A pang of grief overcame me and I too got off the vehicle to offer whatever my perplexing sense of patriotism could muster. I went over to the silent monument and saluted the comrades. The names indicated that they were all from Maharashtra. Brave men like the seven “XIII Thanpir” had died and were dying everywhere for what they steadfastly felt was their sacred duty, for guarding the integrity and frontiers of India. It occurred to me whether the people sitting in Raisina Hill or Parliament Street would ever visit such a site and say a word of prayer for the valiant!

Somdal finally came into view. I requested the vehicle to stop. I wanted to take photographs in front of the huge archway in which “Welcome to Somdal” was firmly etched. In any event, we trudged up to what we felt was the village square. I could view the towering steeple of the church but since a walk up would have tested my ailing leg I desisted. I read instead the “monolith” that was struck in the entrance to the church. It announced that it was unveiled by Rev Dr A Roy Medley, general secretary, American Baptist Convention, USA, on 7 February 2009. So that explained the opulence of the village. There was American money for the village of the man who was schooled in Peking’s School of Diplomacy. Contradiction perhaps for many, but not for the student in me who knew about Phizo’s “Nagaland for Christ”.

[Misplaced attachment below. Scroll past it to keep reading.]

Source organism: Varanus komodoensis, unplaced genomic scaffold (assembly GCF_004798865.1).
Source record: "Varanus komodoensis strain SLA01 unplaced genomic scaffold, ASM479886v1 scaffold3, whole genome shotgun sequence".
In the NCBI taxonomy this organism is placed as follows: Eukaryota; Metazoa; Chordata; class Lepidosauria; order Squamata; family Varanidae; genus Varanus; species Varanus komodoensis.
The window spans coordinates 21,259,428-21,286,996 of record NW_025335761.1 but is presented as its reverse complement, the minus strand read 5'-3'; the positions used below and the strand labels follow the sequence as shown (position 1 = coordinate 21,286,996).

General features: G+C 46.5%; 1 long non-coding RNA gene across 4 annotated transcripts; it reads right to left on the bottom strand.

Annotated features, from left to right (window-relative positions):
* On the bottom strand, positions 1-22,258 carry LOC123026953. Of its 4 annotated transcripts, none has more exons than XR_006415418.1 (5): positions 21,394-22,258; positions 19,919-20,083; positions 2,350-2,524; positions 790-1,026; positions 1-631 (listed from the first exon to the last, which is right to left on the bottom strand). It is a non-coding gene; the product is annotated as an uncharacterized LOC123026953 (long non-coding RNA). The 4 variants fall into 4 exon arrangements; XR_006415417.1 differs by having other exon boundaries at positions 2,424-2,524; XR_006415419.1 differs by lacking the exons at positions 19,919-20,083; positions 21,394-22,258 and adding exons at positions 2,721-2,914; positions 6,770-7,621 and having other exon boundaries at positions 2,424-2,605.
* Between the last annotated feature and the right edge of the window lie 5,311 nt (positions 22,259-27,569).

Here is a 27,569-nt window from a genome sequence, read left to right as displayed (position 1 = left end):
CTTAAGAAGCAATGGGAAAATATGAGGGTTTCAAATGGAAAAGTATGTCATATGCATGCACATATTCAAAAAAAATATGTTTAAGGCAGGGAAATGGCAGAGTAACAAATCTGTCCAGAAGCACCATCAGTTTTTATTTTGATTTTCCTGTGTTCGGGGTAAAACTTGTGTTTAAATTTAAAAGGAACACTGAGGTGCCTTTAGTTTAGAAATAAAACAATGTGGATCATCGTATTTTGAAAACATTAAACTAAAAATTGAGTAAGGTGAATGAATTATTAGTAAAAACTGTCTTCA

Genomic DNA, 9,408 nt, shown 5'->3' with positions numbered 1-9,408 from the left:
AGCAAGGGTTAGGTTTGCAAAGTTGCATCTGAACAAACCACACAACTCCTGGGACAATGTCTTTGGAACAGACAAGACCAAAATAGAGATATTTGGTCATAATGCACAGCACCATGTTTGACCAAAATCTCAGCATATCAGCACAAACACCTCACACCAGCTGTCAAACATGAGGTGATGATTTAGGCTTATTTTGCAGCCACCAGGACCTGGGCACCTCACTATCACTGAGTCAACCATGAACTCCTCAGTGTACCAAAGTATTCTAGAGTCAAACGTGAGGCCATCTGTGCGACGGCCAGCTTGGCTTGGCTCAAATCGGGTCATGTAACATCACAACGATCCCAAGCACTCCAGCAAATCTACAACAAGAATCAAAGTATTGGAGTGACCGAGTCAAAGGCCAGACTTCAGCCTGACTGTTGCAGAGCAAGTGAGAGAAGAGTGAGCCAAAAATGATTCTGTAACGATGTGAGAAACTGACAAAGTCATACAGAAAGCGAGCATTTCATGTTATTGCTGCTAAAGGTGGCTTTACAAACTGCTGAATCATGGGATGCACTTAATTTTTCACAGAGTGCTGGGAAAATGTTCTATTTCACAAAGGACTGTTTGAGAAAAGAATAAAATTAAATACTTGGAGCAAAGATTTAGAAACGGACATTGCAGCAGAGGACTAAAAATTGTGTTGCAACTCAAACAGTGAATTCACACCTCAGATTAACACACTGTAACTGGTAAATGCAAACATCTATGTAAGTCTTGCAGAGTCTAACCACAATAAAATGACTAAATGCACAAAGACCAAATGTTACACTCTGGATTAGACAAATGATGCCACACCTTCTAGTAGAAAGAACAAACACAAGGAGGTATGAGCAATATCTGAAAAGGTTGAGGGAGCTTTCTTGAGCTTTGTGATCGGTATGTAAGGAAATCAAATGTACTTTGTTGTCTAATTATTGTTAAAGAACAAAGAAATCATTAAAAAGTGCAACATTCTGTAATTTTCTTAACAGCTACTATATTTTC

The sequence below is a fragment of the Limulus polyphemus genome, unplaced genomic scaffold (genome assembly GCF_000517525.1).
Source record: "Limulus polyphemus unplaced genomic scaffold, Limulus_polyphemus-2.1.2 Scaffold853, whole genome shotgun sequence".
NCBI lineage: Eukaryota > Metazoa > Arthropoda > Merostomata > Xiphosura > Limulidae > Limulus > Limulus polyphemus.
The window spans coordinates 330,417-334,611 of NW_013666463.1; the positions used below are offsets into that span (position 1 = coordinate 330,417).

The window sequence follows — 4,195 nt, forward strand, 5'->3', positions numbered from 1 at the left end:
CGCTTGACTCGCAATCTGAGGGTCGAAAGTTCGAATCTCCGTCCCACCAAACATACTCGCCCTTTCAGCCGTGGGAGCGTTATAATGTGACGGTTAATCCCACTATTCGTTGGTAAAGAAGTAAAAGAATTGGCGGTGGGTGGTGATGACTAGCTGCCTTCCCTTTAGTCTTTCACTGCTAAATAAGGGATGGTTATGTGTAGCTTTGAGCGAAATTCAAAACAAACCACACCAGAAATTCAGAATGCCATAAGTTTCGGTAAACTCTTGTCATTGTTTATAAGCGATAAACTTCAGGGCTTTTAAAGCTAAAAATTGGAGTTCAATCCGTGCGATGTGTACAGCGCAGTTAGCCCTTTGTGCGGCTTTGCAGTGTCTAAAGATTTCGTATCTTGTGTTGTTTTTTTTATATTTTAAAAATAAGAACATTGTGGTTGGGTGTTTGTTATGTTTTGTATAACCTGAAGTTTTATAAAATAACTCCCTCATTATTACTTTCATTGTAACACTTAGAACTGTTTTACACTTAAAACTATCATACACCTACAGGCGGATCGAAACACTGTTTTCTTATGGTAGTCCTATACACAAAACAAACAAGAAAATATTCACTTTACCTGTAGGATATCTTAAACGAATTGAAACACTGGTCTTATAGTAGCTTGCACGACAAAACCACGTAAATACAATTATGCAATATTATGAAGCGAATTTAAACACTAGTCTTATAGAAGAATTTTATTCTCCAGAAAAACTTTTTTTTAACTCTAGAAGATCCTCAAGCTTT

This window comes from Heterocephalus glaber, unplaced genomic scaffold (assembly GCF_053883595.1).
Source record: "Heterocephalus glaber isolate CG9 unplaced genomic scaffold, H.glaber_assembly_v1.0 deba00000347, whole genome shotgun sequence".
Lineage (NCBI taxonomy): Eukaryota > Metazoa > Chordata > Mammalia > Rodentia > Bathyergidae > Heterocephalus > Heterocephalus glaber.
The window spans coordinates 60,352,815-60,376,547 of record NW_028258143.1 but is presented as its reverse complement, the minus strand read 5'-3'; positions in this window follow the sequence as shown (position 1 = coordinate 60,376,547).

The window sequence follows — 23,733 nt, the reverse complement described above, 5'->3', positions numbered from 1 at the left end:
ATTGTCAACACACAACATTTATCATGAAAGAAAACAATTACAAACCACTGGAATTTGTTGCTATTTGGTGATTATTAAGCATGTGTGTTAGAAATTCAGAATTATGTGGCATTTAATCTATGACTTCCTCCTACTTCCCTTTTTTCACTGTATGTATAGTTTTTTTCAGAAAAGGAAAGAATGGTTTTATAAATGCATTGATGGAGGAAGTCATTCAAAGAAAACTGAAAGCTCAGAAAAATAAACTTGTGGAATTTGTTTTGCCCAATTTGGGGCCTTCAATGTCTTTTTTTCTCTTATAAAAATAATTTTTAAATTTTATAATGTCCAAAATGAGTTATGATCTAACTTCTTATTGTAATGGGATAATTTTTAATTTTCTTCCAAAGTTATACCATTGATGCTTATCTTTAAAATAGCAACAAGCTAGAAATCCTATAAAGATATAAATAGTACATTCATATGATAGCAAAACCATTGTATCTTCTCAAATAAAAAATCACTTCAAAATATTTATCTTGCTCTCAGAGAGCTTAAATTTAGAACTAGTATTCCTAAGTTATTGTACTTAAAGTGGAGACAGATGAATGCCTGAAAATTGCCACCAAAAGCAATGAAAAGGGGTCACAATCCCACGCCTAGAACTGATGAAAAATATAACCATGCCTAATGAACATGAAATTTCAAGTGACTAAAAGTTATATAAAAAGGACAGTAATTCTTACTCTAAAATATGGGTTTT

The air had a gravity about it which clearly announced that we were right in the middle of the contested narrative of “Nagalim”. In any event, one by one the elders gathered and escorted us to an impressive-looking community hall. I am yet to see one so huge, immaculate and imposing in the whole of Guwahati, the capital city of Assam, my hometown.

The villagers were welcoming in the beginning, but soon began to ask embarrassing questions about why we were in Somdal: Are we from the intelligence? What do we want in Somdal? I tried to make light talk about how modern the village is, where do they get their rations from? Did they have a school in the village? Where were the youth? The answers were monosyllabic, and when I asked when Muivah last visited his home-place they looked at one another and said: 1963! “That was almost 60 years ago,” I said. The headman nodded, “Your government and the Army do not allow him to come here. He wanted to come several times… He is from Somdal, but he has no home now.”

Headquarters of the NSCN(IM) near Dimapur, Nagaland. Firstpost/Rajeev Bhattacharyya

We just sat in silence and sipped the tea that they had served us, noticing that there was a man who was taking our photographs. I politely asked, “Why are you photographing us”? He said, “I am sending your photographs to Hebron. Only the Indian intelligence comes here.” I realised that it was time for us to leave and nodded to the Colonel that we better be going. It was, therefore, with a sense of mixed emotion that we bade goodbye to Somdal, the birthplace of Thuingaleng Muivah.

I could sense the pale blue-pink petals of the Siroy Lily shedding tears of solitude among the spirits that lullabied it in the cloud kissed hills as we made our way back into the dark of the night and into nothingness.

The author is a conflict analyst. He is also the author of several bestselling books. Views expressed are personal.

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The road to Somdal, Muivah’s birthplace in Manipur, shows Delhi urgently needs to reorient its North East policy
The road to Somdal, Muivah’s birthplace in Manipur, shows Delhi urgently needs to reorient its North East policy